Loeys-Dietz Syndromes (LDS) are a group of connective tissue disorders associated with vascular abnormalities, including arterial tortuosity, aneurysms, and dissections. While neurovascular involvement is common, no pediatric or young adult recommendations for screening exist. We aimed to review our institution's experience with special focus on neurovascular imaging to better understand the pathology and guide screening. A retrospective cohort study of patients with LDS was performed. Demographics, genetic subtype, clinical and radiographical data were analyzed. Primary outcome measures included pathology on neurovascular imaging, time to progression, and arterial tortuosity indexes for bilateral cervical internal carotid arteries (ICA) and vertebral arteries (VA). Of 47 patients with LDS identified, 39 (83.0%) were found to have neuroimaging. Intracranial and cervical vascular tortuosity were seen in 79.5% and 64.1%, respectively. Twenty-one patients (44.7%) received follow-up screening, of which 3 were found to have progression. Time to progression was an average of 2.1 years. Average follow-up was 607 days (range 123-3070 days). Mean Arterial Tortuosity Index for the right ICA, left ICA, right VA, and left VA were 18, 20, 49, and 47, respectively. Comparison of interval percent change in Arterial Tortuosity Index over the course of follow-up demonstrated small changes in the right ICA (mean 5%), left ICA (mean 1%), right VA (mean 1%), and left VA (mean 2%). Arterial tortuosity was most prevalent, though it did not progress significantly over time. We suggest an algorithm for management and serial screening to guide management of pediatric and young adults with LDS.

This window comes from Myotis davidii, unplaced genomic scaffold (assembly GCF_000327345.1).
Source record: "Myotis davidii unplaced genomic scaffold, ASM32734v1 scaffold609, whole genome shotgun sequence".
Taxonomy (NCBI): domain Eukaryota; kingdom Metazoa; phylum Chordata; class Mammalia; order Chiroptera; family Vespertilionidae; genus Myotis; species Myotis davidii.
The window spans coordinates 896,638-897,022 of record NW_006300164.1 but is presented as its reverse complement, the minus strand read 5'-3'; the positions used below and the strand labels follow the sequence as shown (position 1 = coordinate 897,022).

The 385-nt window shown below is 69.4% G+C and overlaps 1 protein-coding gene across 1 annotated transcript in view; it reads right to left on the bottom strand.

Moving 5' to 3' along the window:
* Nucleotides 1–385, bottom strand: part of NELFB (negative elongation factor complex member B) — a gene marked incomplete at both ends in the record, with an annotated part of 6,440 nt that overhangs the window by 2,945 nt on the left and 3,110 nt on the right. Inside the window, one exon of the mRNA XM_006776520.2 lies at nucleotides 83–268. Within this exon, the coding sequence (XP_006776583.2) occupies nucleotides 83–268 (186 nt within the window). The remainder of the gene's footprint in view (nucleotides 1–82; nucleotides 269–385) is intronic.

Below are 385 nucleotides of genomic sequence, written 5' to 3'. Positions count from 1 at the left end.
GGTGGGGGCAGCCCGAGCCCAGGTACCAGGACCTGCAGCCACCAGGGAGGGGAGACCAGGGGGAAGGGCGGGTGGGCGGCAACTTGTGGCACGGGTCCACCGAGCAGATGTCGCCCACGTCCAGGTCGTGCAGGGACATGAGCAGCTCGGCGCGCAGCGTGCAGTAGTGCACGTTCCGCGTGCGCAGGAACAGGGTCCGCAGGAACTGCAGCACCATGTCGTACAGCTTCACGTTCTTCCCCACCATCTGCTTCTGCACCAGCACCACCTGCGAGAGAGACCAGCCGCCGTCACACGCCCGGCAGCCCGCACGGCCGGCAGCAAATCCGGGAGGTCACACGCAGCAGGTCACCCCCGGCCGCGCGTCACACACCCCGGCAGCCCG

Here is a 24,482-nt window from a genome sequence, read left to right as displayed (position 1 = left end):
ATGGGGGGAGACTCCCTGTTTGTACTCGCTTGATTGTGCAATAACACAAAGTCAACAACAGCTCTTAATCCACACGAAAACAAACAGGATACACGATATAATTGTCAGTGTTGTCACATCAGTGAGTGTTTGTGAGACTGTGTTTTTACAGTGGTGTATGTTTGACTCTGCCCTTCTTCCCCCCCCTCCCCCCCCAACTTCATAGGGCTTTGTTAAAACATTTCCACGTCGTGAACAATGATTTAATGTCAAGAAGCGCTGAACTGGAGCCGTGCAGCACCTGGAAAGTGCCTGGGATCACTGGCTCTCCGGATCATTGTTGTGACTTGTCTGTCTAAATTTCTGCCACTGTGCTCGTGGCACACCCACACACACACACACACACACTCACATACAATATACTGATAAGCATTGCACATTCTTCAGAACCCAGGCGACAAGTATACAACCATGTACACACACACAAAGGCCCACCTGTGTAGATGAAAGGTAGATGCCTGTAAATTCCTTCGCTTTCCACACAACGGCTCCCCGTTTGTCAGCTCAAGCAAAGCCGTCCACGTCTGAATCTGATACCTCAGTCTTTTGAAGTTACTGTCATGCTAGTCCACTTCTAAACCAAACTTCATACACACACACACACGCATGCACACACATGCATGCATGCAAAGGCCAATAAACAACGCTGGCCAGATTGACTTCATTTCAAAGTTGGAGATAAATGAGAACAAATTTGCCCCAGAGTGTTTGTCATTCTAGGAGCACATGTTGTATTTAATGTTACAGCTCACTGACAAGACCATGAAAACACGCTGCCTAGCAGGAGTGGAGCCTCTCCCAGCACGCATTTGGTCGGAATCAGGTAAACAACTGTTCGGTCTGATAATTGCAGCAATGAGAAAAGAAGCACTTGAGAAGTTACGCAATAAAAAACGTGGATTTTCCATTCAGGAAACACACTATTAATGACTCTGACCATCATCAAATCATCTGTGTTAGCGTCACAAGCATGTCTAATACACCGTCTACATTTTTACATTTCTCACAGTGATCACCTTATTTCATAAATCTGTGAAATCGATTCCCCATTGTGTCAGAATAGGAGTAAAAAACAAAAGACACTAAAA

DOI: 10.1016/j.jns.2019.116633